Well, at least you understand why lawyer-ing is not his full-time job anymore. Of course he’s not any better at this one so……

  24. realitypolice says: “If someone travels across country to go to a concert that is cancelled at the last minute, is the promoter of the concert legally bound to pay for their flight?”

    Which would be a great example if it was even remotely accurate to what actually happened. 1) Concerts are usually tours and last months. So people have the option to see them in many different locations at different times. Super Bowl – once a year in one location. Most people HAVE to travel. 2) The Super Bowl wasn’t cancelled. It happened. These people bought and paid for seats they were told were legitimate. The NFL knew PRIOR to the game, the seats were not. That’s fraud – not an “act of God” or an unforeseen illness which why many concerts are cancelled. It’s a pretty safe bet that if a concert promoter was hosting a one night only concert in one specific city and sold tickets to seats that didn’t exist to people who lived out of state, he/she would be sued. Why is this hard for you to follow?

  25. All those tickets in question had a Section, Row, Seat Number assignment on them. That’s part of the contract when purchase was made. That contract was broken by the NFL.

    It’s not any more complicated than that. Last time I checked, when YOU violate a contract YOU don’t get to set the damages award to the offended party.

  26. The NFL should reimburse at triple value of the ticket (if you paid more than that you deserve to eat the rest of the money), travel and lodging (which is easily traceable through receipts), and a set amount for food/incidentals AND provide lodging/travel/incidentals and premium seating to any future Super Bowl.

    These fans ate thousands of dollars in costs and deserve a full refund (which most won’t get because of aftermarket ticket prices) plus punitive damages.

    If the NFL fights unsuccessfully in court (they’ve already admitted fault) it will pay three-fold in punitive damages, plus it’s own lawyer fees anyway.

    This is a small group of people relative to the size of the event. The NFL will settle and move on.

  27. This episode perfectly demonstrates how the NFL has lost touch with the rank-and-file fans that built the league into the multi-billion-dollar enterprise it’s become.

    The World League of American Football failed. So now Goodell wants to expand the National Football League beyond U.S. borders despite the logistical issues and overwhelming protests of fans.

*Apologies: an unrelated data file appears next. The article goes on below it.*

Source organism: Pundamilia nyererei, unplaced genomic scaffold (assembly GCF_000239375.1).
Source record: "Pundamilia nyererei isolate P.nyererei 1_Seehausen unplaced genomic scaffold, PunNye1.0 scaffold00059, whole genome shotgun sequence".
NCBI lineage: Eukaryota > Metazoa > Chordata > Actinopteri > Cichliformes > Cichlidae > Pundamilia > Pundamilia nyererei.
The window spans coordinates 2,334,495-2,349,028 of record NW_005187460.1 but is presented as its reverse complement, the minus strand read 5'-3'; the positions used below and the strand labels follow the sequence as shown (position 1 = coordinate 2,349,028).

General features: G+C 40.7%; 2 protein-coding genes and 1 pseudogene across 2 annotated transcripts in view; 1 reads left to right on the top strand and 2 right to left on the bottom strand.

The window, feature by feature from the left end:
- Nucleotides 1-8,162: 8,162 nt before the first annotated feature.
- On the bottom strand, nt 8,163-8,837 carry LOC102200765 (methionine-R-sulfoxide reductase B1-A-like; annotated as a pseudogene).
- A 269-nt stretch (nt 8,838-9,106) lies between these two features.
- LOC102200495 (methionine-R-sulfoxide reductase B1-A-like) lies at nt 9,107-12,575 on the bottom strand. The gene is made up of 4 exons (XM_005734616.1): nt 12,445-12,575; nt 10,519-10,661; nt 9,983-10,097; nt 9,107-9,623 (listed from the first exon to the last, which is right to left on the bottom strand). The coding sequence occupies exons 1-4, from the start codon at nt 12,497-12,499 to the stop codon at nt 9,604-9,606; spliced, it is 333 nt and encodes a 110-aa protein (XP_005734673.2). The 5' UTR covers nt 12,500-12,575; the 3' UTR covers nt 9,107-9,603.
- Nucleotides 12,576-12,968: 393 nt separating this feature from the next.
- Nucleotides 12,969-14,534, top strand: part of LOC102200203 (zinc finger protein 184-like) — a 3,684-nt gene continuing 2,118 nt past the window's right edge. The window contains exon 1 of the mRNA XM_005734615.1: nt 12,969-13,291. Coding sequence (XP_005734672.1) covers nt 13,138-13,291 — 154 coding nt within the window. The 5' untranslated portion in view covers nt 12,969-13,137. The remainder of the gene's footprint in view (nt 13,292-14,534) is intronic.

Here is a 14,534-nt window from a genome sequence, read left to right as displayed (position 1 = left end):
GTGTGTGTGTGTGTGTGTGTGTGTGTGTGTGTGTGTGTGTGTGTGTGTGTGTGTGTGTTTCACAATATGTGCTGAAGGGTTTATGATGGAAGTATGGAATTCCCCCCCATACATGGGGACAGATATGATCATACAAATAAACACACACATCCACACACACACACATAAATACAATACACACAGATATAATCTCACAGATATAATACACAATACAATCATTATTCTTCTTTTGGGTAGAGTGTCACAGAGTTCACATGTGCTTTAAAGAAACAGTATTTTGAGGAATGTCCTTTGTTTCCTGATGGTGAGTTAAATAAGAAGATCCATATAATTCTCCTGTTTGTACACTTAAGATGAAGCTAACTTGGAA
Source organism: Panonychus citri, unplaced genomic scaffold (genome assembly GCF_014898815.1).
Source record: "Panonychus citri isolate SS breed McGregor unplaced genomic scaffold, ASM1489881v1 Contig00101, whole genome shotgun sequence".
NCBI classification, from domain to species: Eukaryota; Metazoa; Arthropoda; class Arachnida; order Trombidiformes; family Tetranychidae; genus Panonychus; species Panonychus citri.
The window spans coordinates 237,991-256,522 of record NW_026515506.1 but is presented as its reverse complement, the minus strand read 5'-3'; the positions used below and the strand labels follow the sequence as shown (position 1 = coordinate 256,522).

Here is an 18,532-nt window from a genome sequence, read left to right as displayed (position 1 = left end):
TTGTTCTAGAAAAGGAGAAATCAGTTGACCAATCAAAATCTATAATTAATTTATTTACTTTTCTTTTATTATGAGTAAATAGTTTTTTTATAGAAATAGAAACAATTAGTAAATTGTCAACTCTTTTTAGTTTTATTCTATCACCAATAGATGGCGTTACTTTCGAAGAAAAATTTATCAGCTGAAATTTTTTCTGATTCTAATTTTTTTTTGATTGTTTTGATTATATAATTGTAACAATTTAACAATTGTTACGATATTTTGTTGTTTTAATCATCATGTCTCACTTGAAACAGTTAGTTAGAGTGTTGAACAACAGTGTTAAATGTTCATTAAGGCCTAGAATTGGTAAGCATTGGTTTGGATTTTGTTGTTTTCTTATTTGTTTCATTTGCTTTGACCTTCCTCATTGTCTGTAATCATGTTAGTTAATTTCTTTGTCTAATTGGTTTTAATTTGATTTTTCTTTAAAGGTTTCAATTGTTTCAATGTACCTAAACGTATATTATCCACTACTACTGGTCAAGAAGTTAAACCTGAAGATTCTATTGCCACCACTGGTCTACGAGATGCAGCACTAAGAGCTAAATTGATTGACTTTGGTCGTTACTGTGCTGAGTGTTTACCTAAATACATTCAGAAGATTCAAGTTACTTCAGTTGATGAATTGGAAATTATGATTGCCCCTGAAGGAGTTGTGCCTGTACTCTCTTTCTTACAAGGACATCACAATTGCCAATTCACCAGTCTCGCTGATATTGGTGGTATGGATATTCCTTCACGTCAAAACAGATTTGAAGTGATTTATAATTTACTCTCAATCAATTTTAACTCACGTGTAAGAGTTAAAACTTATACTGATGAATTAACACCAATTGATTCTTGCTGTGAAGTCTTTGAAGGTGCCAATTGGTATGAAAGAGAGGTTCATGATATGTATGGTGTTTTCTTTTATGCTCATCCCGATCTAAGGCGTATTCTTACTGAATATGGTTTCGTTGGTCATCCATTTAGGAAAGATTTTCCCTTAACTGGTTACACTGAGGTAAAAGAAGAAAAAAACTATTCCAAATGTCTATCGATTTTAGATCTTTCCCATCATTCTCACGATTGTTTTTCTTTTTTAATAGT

To appease season ticket holders frustrated at having to pay full price for preseason games, the league wants expand to 18 games even if it leads to more injuries, shortened careers, and a strike–despite the overwhelming objections of most fans.

    The league deliberately allowed people to take time off work, fly to Dallas, spend money on food and lodging, and show up at the stadium knowing at least a week in advance that they had no seats. No amount of money will reimburse those Packer fans who missed seeing their time win. Any fan who doesn’t understand that doesn’t understand love of the game. Perhaps these lawsuits will draw attention to what a corporate farce the NFL has become under its current leadership.

    Yes … I’m sure these elitist boobs would rather everyone focus on anything other than how they’re running the nation’s greatest sports league into the ground.

  28. It would have been nice if the rich celebrities who were at the game would’ve given up their seats to the real football fans who got screwed! Here’s looking at you George and Laura Bush, A-Rod and Cameron, Ron Howard, etc…

    This is what I hate about Super Bowls. They price everything so only the super rich can go. What about the average fan? The ones who support their teams all during the season, for years and years?

  29. @Deb

    I hate to say this but when it comes down to the essence of this, the only thing the owners or the NFL care about the fan is separating them from as much as their cash as they can, when they can. They know full well that if the current crowd of sheep don’t want to abide by their demands, they will sweep them clean knowing there is a horde of people behind them waiting to get in.

  30. What happens if there is no Super Bowl XLVI due to the strike? Do these fans get to sue again and claim more wrongdoing?

  31. @dkhhuey …

    True, but that doesn’t mean we can’t be heard if we scream loudly enough. League officials, sports journalists, the NFLPA, and team execs read this site. Some already understand that a strike can set the league back years. Fans don’t want to hear about the rich battling the filthy rich over a bigger piece of a pie we can no longer afford to buy. The NFL will lose viewers and goodwill if there’s a lockout and it won’t come flooding back overnight.

    Goodell’s act is all smoke and mirrors. He makes decisions for their perceived PR value without conducting any research to see if his initiatives can accomplish the desired goals. That kind of sloppy governing will catch up with him eventually if we keep pointing it out.

  32. I don’t understand all of the fuss, if airlines can do this sort of thing, why not the NFL. Seems fair to me, in fact they should start to charge you to bring purses and bags into the games as well.

Leave a Reply

You must be logged in to leave a comment. Not a member? Register now!

This site uses Akismet to reduce spam. Learn how your comment data is processed.